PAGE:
Starring: Timothy Hutton, Amy Madigan and Michael Rooker
In 1963, aspiring young writer Thad Beaumont finds himself under constant blackouts, headaches and seizures accompanied with, strangely enough, the sound of wild sparrows. As his condition worsens over time, he's soon set up for surgery where the doctors discover, much to their horror and amazement, the source of the boy's pain: a growing teratoma inside his skull, formerly a twin absorbed in utero.
Decades after the removal of this parasitic mass of eyeball and teeth, Thad grows up to be a creative writing professor, a loving husband to his wife and a proud father of two infant children. It's a good life, though he further make ends meet by writing hyper-violent novels about a “high toned son of a bitch” named Alexis Machine under the pseudonym "George Stark", a dirty secret only his wife and agents know about. So when an opportunistic dink finds out about Thad's private life as a trash novelist and blackmails him for a large sum to keep it his mouth from flapping, the author ponders about and ultimately makes the choice: out himself out as "George Stark" and metaphorically kill off the persona as a publicity stunt, fake tombstone and all
Something "George Stark" isn't happy about.
No soon after the mock burial, those involved with the stunt starts to get killed off, starting with the photographer who gets bludgeoned to death with his own prosthetic leg and then the blackmailer who is later found de-tongued and de-groined. Investigating the killings is Sheriff Alan Pangborn who suspects Thad as the one responsible for the deaths seeing his fingerprints were found in the scenes, but is unable to completely pin the crimes on the author as Beaumont is able to give solid proof that he's elsewhere during the murders.
Stranger things are abound, however, when Thad starts to think the killer hunting down his colleagues is none other than "George Stark" himself, describing him down to the mannerism and hairstyle which perfectly fits the eyewitness descriptions of the killer. Has Thad somehow willed the pen name into a murderous existence, now out for revenge for "killing" him off? Or is the author finally succumbing to his darker id?
Reading through most of Stephen King's horror novels, his 1989 outing The Dark Half, which was written in response to the time he himself was outed to be Richard Bachman, a supposed "real" author who wrote darker, more cynical horror novels compared to King's usual gothic, psychological style, is technically the closest to the man penning slasher literature with the book's macabre story of a murderous nom de plume out to torment and kill the people surrounding an author's life. The film adaptation, produced and directed by Night of The Living Dead (1968)'s George A. Romero, playfully maintains the duality of the book's tone, mainly the horrors of the unexplainable and the brutalizing slasher flick cynicism lensed with dark humor, done here with a mostly straight face that's occasionally cheesed from time to time.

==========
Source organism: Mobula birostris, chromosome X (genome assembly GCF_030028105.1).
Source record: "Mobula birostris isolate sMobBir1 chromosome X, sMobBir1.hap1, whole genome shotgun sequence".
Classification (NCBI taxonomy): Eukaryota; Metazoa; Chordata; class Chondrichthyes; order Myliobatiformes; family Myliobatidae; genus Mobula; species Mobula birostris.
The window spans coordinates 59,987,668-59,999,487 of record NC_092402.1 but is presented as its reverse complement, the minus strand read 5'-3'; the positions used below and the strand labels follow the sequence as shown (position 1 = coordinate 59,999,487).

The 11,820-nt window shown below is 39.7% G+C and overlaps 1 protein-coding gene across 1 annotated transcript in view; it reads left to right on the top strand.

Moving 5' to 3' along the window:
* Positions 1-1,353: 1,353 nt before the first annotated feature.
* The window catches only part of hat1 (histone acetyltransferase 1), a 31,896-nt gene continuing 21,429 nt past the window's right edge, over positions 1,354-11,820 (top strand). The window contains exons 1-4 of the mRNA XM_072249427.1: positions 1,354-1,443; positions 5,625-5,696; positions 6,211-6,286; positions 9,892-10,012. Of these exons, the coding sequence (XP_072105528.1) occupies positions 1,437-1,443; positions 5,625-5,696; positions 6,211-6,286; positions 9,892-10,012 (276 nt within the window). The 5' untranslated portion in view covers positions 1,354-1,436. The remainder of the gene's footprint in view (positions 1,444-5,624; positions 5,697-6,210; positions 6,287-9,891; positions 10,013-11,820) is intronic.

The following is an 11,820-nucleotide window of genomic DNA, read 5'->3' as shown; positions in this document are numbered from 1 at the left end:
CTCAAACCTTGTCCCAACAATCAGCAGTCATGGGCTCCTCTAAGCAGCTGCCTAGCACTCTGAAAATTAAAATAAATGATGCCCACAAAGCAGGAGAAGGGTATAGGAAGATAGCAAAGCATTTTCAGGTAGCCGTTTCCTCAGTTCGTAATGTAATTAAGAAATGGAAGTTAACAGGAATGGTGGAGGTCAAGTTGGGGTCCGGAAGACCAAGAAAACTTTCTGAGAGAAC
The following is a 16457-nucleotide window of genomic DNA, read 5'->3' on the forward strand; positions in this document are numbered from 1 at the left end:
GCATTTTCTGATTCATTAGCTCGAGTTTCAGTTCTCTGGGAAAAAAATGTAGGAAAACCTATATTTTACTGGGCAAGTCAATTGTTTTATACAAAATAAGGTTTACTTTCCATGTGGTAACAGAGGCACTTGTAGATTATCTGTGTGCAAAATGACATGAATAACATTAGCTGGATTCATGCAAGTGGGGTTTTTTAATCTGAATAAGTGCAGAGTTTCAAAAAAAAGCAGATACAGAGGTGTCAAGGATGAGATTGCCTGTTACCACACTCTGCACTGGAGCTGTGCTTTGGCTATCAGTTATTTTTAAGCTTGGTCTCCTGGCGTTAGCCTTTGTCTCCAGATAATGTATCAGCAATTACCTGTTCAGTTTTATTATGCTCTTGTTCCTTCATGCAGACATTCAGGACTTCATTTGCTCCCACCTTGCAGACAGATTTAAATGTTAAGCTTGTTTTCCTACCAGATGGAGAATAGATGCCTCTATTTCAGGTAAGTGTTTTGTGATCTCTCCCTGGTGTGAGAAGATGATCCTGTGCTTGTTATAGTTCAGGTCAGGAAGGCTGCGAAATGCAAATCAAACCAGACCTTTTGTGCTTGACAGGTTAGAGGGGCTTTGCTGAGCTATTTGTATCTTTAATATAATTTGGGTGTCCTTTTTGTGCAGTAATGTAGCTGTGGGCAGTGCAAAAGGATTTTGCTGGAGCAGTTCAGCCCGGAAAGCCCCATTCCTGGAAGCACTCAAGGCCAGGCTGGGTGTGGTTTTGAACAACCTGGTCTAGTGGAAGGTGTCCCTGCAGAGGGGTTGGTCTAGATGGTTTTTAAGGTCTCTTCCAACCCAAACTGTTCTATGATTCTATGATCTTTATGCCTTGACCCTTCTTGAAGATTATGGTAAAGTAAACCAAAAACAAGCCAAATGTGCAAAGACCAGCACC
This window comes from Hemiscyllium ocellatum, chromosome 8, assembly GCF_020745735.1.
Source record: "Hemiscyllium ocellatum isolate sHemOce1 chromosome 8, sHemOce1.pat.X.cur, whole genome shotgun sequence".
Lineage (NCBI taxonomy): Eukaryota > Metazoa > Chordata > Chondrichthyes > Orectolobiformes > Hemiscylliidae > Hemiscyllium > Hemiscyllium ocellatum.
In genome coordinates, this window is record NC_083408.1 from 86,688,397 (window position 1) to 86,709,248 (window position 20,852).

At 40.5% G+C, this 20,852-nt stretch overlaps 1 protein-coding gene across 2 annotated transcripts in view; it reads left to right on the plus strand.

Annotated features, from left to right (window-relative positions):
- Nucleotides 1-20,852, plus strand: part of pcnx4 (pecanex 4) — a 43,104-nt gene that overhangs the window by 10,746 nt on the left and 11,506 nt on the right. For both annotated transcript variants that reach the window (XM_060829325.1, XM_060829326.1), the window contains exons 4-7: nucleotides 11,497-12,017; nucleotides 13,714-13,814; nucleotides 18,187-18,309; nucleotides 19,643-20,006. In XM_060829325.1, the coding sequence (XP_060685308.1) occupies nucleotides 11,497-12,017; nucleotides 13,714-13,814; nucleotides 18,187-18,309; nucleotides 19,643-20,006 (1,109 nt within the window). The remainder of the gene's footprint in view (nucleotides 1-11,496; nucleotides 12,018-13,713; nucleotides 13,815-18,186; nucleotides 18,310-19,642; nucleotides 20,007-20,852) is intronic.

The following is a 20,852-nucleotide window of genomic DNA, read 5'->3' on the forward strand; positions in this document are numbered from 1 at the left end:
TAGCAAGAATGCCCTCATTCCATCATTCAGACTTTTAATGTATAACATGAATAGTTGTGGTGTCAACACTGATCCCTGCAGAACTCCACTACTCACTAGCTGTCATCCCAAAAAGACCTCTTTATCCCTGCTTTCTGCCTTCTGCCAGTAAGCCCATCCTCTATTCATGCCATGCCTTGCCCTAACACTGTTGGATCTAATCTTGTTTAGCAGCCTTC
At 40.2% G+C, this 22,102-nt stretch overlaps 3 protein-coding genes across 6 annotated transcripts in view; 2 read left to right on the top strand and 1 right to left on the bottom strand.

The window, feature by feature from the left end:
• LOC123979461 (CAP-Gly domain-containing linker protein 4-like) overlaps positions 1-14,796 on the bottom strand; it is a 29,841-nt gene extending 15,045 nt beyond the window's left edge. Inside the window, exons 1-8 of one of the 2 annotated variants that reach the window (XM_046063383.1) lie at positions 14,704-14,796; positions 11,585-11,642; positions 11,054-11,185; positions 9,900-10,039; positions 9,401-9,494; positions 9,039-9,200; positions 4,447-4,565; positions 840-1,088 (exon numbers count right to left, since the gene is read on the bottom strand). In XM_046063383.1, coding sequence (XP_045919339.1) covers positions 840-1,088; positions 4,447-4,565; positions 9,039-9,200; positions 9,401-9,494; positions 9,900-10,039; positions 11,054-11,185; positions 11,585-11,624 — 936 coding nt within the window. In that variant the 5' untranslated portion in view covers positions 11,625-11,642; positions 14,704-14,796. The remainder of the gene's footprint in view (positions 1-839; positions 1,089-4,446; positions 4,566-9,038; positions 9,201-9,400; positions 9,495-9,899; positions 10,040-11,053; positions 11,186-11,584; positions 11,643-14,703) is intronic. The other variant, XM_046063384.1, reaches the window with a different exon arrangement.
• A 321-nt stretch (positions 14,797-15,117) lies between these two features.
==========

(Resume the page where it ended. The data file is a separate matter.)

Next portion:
At most, The Dark Half (1993) is pretty well made as a production looking into its sleek visuals and adequate special effects, especially during the finale of the film wherein we get a gruesome death involving birds. Talent-wise, leading actor Timothy Hutton plays both Thad Beaumont and George Stark in a cheeky dual role, though I do find him more memorable as the psychopathic Stark with his Elvis Presley-esque get-up, drawl Mississippi accent and grimly fun lines, a far stronger presence compared to his approach on the Thad Beaumont character who predominantly feels like a walking stereotype of a mild-mannered yet awkward family man. Cult favorite Michael Rooker is also here, doing a swell enough job as the determined Castle Rock sheriff Alan Pangborn, though unlike in the book where he developed a much closer relationship with the Beaumonts, his character feels mostly removed from the plot and acts more like your typical horror trope law enforcer.
If there's any real issues to speak here, it would be The Dark Half (1993)'s problem with its pacing; while there is a good build-up towards and within Stark’s killing spree, the narrative soon falls a bit uneven when it comes to the ongoing investigations into the murders, as well as the last act leading to the eventual confrontation between Beaumont and Stark. It's mostly talks of psuedo-metaphysics regarding manifestations and will, implemented in time with Beaumont sitting it down with a decaying Stark in an attempting to literally write out the other from existence in a scene that feels too talky and drawn out than necessary. Fortunately, the supernatural aspect of this third act is a welcome take (albeit it lacks of solid explanation to how all of this happened to begin with) which I like further when it all ends with an impressively gory and creative demise to note.
On the whole, The Dark Half (1993) is simply an okay movie. A pretty good swing on a story that runs on basic slasher bodycounting and supernatural-lensed pop psychology, doing enough scares and thrills to be at least an agreeable watch despite the flaws. Though I won't mark this as one of the best Stephen King adaptations, nor is it a slasher title worth losing sleep over, it is certainly among the better horror titles out there that you can check out, nothing more, nothing less.
1 male beaten to death offcamera with his own prosthetic leg
1 male found slaughtered, castrated and his tongue cut out
1 female had her throat cut with a razor
1 male had his head kicked against a building heater
2 males found murdered
1 male had his throat cut with a razor
1 male had his throat cut with a razor
1 male seen murdered
1 male pecked apart by birds